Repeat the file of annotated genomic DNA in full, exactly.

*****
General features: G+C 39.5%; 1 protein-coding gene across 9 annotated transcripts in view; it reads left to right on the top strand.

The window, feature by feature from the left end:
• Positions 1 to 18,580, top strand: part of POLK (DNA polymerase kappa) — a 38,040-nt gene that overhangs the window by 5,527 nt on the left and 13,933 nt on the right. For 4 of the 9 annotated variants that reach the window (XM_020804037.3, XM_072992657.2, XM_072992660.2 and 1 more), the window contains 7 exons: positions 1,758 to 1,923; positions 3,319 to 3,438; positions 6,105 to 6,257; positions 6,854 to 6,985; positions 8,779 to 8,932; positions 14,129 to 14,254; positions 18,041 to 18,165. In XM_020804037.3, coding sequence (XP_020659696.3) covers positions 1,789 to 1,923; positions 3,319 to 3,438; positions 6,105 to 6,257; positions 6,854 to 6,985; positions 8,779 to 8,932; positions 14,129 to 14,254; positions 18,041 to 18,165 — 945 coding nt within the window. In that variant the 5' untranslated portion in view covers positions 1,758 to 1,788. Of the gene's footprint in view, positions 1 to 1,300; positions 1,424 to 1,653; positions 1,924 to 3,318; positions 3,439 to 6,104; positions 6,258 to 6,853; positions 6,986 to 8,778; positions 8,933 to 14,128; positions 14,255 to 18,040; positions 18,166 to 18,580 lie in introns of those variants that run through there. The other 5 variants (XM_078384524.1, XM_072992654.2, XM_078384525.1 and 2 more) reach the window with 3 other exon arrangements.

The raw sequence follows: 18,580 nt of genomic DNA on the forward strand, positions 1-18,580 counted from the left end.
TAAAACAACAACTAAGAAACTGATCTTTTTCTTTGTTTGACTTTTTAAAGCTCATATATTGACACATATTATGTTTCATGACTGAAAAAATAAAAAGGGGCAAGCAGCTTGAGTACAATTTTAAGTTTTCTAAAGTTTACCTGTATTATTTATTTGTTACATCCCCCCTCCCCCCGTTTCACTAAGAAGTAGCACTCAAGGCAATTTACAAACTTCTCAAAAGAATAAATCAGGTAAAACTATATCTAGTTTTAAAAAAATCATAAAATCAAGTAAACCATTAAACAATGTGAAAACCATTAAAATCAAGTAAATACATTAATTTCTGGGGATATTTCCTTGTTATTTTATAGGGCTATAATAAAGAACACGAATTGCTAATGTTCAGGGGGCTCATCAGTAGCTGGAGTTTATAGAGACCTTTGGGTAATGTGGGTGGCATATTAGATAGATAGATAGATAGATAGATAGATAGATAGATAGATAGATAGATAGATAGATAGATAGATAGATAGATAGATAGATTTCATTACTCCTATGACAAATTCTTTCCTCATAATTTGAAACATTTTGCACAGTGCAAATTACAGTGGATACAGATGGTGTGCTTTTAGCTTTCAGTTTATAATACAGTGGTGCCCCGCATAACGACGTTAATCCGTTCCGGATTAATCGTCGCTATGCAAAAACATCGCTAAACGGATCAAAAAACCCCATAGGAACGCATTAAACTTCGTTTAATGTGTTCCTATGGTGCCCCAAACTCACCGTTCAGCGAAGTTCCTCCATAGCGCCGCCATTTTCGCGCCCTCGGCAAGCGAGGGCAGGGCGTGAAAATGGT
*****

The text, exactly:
General features: G+C 39.5%; 1 protein-coding gene across 9 annotated transcripts in view; it reads left to right on the top strand.

The window, feature by feature from the left end:
• Positions 1 to 18,580, top strand: part of POLK (DNA polymerase kappa) — a 38,040-nt gene that overhangs the window by 5,527 nt on the left and 13,933 nt on the right. For 4 of the 9 annotated variants that reach the window (XM_020804037.3, XM_072992657.2, XM_072992660.2 and 1 more), the window contains 7 exons: positions 1,758 to 1,923; positions 3,319 to 3,438; positions 6,105 to 6,257; positions 6,854 to 6,985; positions 8,779 to 8,932; positions 14,129 to 14,254; positions 18,041 to 18,165. In XM_020804037.3, coding sequence (XP_020659696.3) covers positions 1,789 to 1,923; positions 3,319 to 3,438; positions 6,105 to 6,257; positions 6,854 to 6,985; positions 8,779 to 8,932; positions 14,129 to 14,254; positions 18,041 to 18,165 — 945 coding nt within the window. In that variant the 5' untranslated portion in view covers positions 1,758 to 1,788. Of the gene's footprint in view, positions 1 to 1,300; positions 1,424 to 1,653; positions 1,924 to 3,318; positions 3,439 to 6,104; positions 6,258 to 6,853; positions 6,986 to 8,778; positions 8,933 to 14,128; positions 14,255 to 18,040; positions 18,166 to 18,580 lie in introns of those variants that run through there. The other 5 variants (XM_078384524.1, XM_072992654.2, XM_078384525.1 and 2 more) reach the window with 3 other exon arrangements.

The raw sequence follows: 18,580 nt of genomic DNA on the forward strand, positions 1-18,580 counted from the left end.
TAAAACAACAACTAAGAAACTGATCTTTTTCTTTGTTTGACTTTTTAAAGCTCATATATTGACACATATTATGTTTCATGACTGAAAAAATAAAAAGGGGCAAGCAGCTTGAGTACAATTTTAAGTTTTCTAAAGTTTACCTGTATTATTTATTTGTTACATCCCCCCTCCCCCCGTTTCACTAAGAAGTAGCACTCAAGGCAATTTACAAACTTCTCAAAAGAATAAATCAGGTAAAACTATATCTAGTTTTAAAAAAATCATAAAATCAAGTAAACCATTAAACAATGTGAAAACCATTAAAATCAAGTAAATACATTAATTTCTGGGGATATTTCCTTGTTATTTTATAGGGCTATAATAAAGAACACGAATTGCTAATGTTCAGGGGGCTCATCAGTAGCTGGAGTTTATAGAGACCTTTGGGTAATGTGGGTGGCATATTAGATAGATAGATAGATAGATAGATAGATAGATAGATAGATAGATAGATAGATAGATAGATAGATAGATAGATAGATAGATTTCATTACTCCTATGACAAATTCTTTCCTCATAATTTGAAACATTTTGCACAGTGCAAATTACAGTGGATACAGATGGTGTGCTTTTAGCTTTCAGTTTATAATACAGTGGTGCCCCGCATAACGACGTTAATCCGTTCCGGATTAATCGTCGCTATGCAAAAACATCGCTAAACGGATCAAAAAACCCCATAGGAACGCATTAAACTTCGTTTAATGTGTTCCTATGGTGCCCCAAACTCACCGTTCAGCGAAGTTCCTCCATAGCGCCGCCATTTTCGCGCCCTCGGCAAGCGAGGGCAGGGCGTGAAAATGGT